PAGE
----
, Volume 817, Issue 1, pp 57–69 | Cite as

Non-native fish species in Neotropical freshwaters: how did they arrive, and where did they come from?

  • Éder André Gubiani
  • Renata Ruaro
  • Vinícius Ricardo Ribeiro
  • Ana Cristina Algeri Eichelberger
  • Raquel Fernanda Bogoni
  • Angélica Dorigon Lira
  • Daiane Cavalli
  • Pitágoras Augusto Piana
  • Weferson Júnio da Graça


The Neotropical region has the greatest taxonomic and functional diversity of fish in the world. However, this biodiversity has been threatened by the introduction of non-native species. Therefore, we present a systematic review of the literature concerning the introduction of non-native fish species in Neotropical freshwaters. We examine the origins of non-native fish species, as well as the invaded ecoregions and introduction vectors. Oncorhynchus mykiss, Salmo trutta, Cichla kelberi, and Oreochromis niloticus were the most frequent introduced fish species and rivers and reservoirs were the most studied freshwater ecosystems. Impoundments, aquarium trade, sport fishing, and aquaculture were recorded as the main vectors for the introduction of non-native fish species. Most of the studies were conducted in Brazil. The Upper Parana ecoregion exhibited the largest number of non-native fish species, of which the majority originated from the Lower Parana ecoregion. We noticed that the origins of non-native fish species are linked to their introduction vectors, as several non-native fish species arrive from areas near to where they are introduced, mainly by impoundment and sport fishing. On the other hand, species from regions outside the Neotropics are especially introduced by aquarium trade and aquaculture.


Exotic fish species Neotropical realm Inland water Introduction vector Origin of non-native species 



We thank Augusto Frota (PEA/UEM) for making the maps. R. Ruaro and D. Cavalli are grateful to the “Conselho Nacional de Desenvolvimento Científico e Tecnológico” (CNPq/Ministério da Ciência, Tecnologia, Inovações e Comunicações) for their scholarships. A.C.A. Eichelberger, R.F. Bogoni, and A.D. Lira are grateful to the “Coordenação de Aperfeiçoamento de Pessoal de Nível Superior” (CAPES/Ministério da Educação) for their scholarships.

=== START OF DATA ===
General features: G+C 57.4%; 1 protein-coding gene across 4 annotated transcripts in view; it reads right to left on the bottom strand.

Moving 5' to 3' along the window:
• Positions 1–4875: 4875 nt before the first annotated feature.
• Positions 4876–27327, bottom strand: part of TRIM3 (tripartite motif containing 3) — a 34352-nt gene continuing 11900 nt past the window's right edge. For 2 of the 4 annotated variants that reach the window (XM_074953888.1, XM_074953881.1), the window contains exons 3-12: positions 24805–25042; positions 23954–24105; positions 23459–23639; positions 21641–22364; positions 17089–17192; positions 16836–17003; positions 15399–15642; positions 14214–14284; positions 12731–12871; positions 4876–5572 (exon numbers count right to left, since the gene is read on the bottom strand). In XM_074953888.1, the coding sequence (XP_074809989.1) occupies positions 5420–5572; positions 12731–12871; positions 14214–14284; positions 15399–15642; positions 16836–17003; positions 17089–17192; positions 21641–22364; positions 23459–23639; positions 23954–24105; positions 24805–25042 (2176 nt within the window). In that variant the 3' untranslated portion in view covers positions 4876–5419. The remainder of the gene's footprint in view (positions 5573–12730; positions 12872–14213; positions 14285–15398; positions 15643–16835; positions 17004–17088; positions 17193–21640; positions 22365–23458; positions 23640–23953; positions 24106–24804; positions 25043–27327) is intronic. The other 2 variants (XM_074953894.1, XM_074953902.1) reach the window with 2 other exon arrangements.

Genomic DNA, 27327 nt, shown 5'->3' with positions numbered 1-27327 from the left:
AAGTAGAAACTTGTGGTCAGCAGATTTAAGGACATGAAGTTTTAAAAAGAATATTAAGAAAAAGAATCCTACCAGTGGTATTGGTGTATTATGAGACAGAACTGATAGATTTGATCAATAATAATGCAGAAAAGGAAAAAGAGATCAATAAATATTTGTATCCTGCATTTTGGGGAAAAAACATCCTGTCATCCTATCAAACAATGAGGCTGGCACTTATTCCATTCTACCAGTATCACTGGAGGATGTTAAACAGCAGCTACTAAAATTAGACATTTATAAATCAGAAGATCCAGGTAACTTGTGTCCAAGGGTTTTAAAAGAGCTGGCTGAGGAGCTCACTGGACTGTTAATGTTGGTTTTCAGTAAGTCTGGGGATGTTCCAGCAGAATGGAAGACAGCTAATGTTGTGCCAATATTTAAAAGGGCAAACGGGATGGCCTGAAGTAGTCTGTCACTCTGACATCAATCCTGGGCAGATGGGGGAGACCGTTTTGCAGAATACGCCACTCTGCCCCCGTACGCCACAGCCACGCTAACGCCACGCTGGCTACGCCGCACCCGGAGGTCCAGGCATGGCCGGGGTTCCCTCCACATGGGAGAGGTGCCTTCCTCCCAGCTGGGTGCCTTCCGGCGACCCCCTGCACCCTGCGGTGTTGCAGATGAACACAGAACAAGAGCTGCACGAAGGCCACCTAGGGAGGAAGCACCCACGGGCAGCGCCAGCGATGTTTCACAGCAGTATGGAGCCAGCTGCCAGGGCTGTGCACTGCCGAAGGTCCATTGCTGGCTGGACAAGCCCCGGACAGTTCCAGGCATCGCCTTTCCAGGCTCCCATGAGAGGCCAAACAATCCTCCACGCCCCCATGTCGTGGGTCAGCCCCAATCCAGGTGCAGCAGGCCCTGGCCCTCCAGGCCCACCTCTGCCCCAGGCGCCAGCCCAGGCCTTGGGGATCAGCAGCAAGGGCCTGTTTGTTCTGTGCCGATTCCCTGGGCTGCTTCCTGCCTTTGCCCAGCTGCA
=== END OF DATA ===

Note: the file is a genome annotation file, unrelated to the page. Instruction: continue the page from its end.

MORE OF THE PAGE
Supplementary material

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Supplementary material 1 (XLSX 188 kb)


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Copyright information

© Springer International Publishing AG, part of Springer Nature 2018

Authors and Affiliations

  • Éder André Gubiani
    • 1
    • 2
  • Renata Ruaro
    • 3
  • Vinícius Ricardo Ribeiro
    • 1
  • Ana Cristina Algeri Eichelberger
    • 2
  • Raquel Fernanda Bogoni
    • 2
  • Angélica Dorigon Lira
    • 1
  • Daiane Cavalli
    • 4
  • Pitágoras Augusto Piana
    • 1
    • 2
  • Weferson Júnio da Graça
    • 3
    • 5
  1. 1.Programa de Pós-Graduação em Recursos Pesqueiros e Engenharia de Pesca, Grupo de Pesquisa em Recursos Pesqueiros e LimnologiaUniversidade Estadual do Oeste do ParanáToledoBrazil
  2. 2.Programa de Pós-Graduação em Conservação e Manejo de Recursos NaturaisUniversidade Estadual do Oeste do ParanáCascavelBrazil
  3. 3.Programa de Pós-graduação em Ecologia de Ambientes Aquáticos ContinentaisUniversidade Estadual de MaringáMaringáBrazil
  4. 4.Graduação em Engenharia de PescaUniversidade Estadual do Oeste do ParanáToledoBrazil
  5. 5.Programa de Pós-Graduação em Biologia Comparada, Departamento de Biologia e Núcleo de Pesquisas em Limnologia, Ictiologia e Aquicultura (Nupélia)Universidade Estadual de MaringáMaringáBrazil

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